... mother" is one of the Ten Commandments, and can never cease to be included among moral and religious obligations. It is opposed to everything like unseemly familiarity, discourtesy of treatment, insolence in reply, or deliberate defiance. It implies respect for age and experience, and a sense of the great sacrifices a parent has made for his children's welfare. It is said that in our time the bonds of parental authority are being loosened, and that young men do not regard their parents with ...
— Life and Conduct • J. Cameron Lees

... first looked at the Captain. When she saw the straight figure and the set face, a sense of her own weakness came to her, and she, too, straightened. Menard stepped forward; and raising the club she let it fall lightly on his shoulders. A ...
— The Road to Frontenac • Samuel Merwin

... killed it. Worked it out of my system in 'Frisco"—with exceeding bitterness. "Then I got the news of June's death. Her sister wrote me. Told me she died because she'd no longer any wish to live. That sobered me-brought me back to my sense. There was a good deal more to the letter—my sister-in-law didn't let me down lightly. I've had to pay for that summer at Stockleigh. And now Magda's paying. . . . Well, that seems to square ...
— The Lamp of Fate • Margaret Pedler

... menacing apparition of so many galleys, and his anxiety was not lessened by the news, that they were commanded by the redoubted Allan-a-Sop. Having no effectual means of resistance, MacKinnon, who was a man of shrewd sense, saw no alternative save that of receiving the invaders, whatever might be their purpose, with all outward demonstrations of joy and satisfaction. He caused immediate preparations to be made for a banquet as splendid as circumstances admitted, hastened ...
— The Mirror of Literature, Amusement, and Instruction, Vol. 12, - Issue 345, December 6, 1828 • Various

... political and theological—and intelligible to all classes, so that there was no occasion to cite old authors and go back for three or four hundred years to hunt out authorities and precedents for what men of sense could determine at once by following the dictates of their ...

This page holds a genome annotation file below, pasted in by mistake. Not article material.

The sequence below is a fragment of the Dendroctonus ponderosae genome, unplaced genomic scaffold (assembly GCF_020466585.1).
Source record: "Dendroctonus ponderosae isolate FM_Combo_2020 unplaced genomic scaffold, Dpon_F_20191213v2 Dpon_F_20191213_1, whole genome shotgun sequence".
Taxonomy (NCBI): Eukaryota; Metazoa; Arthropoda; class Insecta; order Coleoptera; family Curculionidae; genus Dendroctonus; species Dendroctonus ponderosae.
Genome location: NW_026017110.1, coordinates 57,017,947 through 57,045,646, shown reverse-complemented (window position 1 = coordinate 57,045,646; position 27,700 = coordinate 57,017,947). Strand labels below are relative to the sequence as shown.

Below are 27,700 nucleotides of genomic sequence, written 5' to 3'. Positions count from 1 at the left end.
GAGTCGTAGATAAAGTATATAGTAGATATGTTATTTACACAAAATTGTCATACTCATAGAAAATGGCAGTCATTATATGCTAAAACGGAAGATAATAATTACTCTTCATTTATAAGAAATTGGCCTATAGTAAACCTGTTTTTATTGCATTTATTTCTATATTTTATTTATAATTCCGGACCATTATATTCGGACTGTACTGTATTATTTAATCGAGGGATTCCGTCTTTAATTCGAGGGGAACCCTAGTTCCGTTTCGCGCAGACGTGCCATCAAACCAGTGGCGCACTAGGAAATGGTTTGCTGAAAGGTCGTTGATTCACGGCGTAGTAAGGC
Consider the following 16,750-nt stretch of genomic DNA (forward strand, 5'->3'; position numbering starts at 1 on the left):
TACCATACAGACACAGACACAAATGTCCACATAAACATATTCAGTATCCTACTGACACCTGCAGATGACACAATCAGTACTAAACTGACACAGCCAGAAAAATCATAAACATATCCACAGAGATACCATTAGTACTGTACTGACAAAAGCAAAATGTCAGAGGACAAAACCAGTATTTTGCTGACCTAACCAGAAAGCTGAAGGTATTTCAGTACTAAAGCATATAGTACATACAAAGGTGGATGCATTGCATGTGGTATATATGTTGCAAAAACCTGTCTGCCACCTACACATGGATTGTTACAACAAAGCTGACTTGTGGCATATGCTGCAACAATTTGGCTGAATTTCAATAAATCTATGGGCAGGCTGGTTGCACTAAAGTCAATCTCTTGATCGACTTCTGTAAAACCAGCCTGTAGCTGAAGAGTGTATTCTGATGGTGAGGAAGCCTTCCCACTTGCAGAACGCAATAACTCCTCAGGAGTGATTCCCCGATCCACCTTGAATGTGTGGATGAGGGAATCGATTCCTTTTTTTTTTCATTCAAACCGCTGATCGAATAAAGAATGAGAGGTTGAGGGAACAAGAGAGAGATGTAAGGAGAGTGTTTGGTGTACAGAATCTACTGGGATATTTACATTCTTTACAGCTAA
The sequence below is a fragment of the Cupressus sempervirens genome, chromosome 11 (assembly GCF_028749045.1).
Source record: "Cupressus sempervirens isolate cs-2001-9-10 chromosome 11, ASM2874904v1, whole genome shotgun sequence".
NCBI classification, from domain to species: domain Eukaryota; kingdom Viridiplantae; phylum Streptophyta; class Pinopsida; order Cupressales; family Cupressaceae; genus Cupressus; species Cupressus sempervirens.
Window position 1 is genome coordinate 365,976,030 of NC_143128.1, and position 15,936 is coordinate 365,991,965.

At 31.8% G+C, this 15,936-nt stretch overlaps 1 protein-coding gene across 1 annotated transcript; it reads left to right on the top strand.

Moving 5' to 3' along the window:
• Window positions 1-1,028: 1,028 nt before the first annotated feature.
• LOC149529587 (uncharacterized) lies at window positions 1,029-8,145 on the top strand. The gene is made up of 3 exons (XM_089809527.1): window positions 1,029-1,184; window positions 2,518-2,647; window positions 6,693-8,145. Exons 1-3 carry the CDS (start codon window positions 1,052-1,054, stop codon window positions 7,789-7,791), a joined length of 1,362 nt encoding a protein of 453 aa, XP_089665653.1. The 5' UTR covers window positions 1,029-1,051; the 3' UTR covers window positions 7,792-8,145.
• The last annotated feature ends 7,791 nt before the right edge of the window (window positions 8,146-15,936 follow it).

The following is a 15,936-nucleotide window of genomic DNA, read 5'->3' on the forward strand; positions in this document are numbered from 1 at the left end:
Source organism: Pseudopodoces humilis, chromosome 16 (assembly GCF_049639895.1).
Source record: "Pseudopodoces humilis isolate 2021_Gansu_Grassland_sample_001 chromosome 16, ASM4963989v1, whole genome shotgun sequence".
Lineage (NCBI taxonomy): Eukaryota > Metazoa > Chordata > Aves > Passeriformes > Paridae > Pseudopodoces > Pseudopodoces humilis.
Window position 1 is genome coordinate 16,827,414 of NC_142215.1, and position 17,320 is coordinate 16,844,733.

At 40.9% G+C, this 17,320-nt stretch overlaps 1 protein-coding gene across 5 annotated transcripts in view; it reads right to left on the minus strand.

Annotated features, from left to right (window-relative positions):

— After Waterloo: Reminiscences of European Travel 1815-1819 • Major W. E Frye

... musical sound, and at the same time we see a vibration of the strings. Relatively to our consciousness, therefore, we have here two sets of changes, which appear to be very different in kind; yet we know that in an absolute sense they are one and the same: we know that the diversity in consciousness is created only by the difference in our mode of perceiving the same events—whether we see or whether we hear the vibration of ...
— Mind and Motion and Monism • George John Romanes

... too lazy to take the trouble. The sun- and rain-sail was fixed so low that one could not stand upright, and anyone who has experienced this for some time knows how irritating it is. For food George did not seem to care at all. Not only did he lack the sense of taste, but he seemed to have an unhuman stomach, for he ate everything, at any time, and in any condition; raw or cooked, digestible or not, he swallowed it silently and greedily, and thought it quite unnecessary when I wanted the boys to cook some rice for me, or to wash a plate. The tea ...
— Two Years with the Natives in the Western Pacific • Felix Speiser

... loss at all—I would gladly give Kenyon my share—but for John it is a terrible blow. He had counted on the money to pay debts which he considers he owes to his father for his education. He calls them debts of honour, though they are not debts of honour in the ordinary sense of the words. Therefore, it seemed to me a terrible thing that——' Here he paused and did not go on. He saw there were tears in the eyes of the girl to whom he was talking. 'It is brutal,' he said, 'to tell you all this. You ...
— A Woman Intervenes • Robert Barr

... idleness, of lassitude, the melancholy languor of a life departing regretfully; the recollection of something which was, and will never reappear, never! Such was the word which this wild solitude murmured to Gilbert's ear. Never! repeated he to himself, and his heart was oppressed by a sense of the irretrievable. He seated himself upon the sward, a few steps from the willow, his elbows upon his knees, and his head in his hands, and lost himself in long and painful meditation. I shall tell all; he felt at intervals in the depths of his ...
— Stories of Modern French Novels • Julian Hawthorne

... irrationality. There and there alone she is firm. Whoever will take the trouble (or rather the pleasure) to read "Browne's Vulgar Errors," will see how much deeper root absurd notions strike in "the brain of this foolish compounded clay man," than those that belong to sound sense and reason. The insignia of fashion, therefore, may be considered in relation to the human head, as the notification on the door of an empty house, signifying that the family has removed to another tenement. Hence no one of common sense expects any caprice of that lady ...
— The Mirror of Taste, and Dramatic Censor - Volume I, Number 1 • Stephen Cullen Carpenter

... I haven't been to the office since you decamped." He did not feel equal to telling her that he would not be returning to the office for months. She had said that he looked all right, and her quite honest if hasty verdict on his appearance gave him a sense of guilt, and also ...
— Mr. Prohack • E. Arnold Bennett